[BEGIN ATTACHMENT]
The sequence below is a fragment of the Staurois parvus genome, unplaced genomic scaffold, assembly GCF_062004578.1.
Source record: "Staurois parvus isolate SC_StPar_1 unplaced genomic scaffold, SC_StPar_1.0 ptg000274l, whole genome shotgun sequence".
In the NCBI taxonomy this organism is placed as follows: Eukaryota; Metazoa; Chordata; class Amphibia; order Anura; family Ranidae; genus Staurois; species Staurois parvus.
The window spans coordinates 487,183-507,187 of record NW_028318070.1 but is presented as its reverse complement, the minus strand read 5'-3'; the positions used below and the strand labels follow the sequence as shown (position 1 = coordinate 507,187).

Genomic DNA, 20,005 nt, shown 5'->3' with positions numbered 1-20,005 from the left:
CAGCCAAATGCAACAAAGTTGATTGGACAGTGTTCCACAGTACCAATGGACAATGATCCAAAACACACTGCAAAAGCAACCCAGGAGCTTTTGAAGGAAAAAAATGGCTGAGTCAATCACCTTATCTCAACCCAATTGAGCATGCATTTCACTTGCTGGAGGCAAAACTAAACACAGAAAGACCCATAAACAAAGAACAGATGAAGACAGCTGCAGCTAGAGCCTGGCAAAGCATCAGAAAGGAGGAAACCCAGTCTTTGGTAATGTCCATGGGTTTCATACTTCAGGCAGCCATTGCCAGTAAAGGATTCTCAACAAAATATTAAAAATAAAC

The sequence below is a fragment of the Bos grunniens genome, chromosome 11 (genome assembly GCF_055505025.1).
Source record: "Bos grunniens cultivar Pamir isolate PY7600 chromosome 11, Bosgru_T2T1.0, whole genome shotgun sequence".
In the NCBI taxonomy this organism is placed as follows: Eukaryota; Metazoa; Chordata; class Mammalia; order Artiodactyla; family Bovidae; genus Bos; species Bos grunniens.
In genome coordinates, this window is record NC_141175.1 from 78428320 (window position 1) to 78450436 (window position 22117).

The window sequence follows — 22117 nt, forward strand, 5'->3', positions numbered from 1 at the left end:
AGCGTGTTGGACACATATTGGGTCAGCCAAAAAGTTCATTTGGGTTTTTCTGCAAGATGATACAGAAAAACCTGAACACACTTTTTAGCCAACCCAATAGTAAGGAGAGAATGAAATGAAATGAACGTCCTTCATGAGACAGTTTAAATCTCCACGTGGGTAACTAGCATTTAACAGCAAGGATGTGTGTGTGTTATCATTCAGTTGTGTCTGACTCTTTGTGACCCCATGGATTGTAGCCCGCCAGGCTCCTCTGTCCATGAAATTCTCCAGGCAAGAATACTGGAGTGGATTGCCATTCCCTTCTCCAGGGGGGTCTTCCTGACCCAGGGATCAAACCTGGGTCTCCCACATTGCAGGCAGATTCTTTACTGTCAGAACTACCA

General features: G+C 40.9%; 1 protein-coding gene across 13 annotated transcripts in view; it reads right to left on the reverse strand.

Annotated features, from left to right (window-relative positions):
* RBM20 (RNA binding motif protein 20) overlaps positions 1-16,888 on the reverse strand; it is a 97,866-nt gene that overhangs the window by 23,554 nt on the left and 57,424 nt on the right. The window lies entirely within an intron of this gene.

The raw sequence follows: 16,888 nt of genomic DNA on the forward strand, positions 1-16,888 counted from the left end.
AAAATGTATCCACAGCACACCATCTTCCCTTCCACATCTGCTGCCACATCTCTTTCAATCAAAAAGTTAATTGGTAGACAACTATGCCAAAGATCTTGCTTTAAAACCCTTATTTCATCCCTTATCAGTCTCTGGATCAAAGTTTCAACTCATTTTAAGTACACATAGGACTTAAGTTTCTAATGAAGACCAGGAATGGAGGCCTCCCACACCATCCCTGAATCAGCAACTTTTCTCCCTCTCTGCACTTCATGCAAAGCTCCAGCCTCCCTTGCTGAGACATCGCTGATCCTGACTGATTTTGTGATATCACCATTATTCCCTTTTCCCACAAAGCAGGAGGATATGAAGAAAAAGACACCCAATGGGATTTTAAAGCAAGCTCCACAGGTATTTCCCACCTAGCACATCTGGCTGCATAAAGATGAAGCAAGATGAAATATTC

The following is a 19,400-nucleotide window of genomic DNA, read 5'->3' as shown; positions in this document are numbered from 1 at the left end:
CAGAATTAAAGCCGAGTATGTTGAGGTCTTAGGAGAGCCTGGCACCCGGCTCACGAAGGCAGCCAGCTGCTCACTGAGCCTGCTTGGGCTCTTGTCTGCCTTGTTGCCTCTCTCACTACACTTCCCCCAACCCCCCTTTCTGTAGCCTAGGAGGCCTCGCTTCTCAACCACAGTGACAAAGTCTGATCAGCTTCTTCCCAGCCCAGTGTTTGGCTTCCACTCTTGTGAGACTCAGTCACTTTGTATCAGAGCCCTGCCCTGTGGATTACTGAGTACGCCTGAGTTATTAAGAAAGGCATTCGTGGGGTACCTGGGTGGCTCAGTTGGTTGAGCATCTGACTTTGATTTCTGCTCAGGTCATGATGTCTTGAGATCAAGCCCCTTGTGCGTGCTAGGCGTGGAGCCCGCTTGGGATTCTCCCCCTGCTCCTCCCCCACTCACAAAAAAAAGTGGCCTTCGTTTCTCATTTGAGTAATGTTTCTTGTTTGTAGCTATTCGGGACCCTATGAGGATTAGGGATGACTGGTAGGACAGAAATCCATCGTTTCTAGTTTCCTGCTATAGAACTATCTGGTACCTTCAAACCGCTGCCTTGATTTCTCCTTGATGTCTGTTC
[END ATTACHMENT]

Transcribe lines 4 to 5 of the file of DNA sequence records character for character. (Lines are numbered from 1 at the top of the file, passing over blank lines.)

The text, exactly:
The window spans coordinates 487,183-507,187 of record NW_028318070.1 but is presented as its reverse complement, the minus strand read 5'-3'; the positions used below and the strand labels follow the sequence as shown (position 1 = coordinate 507,187).

Genomic DNA, 20,005 nt, shown 5'->3' with positions numbered 1-20,005 from the left: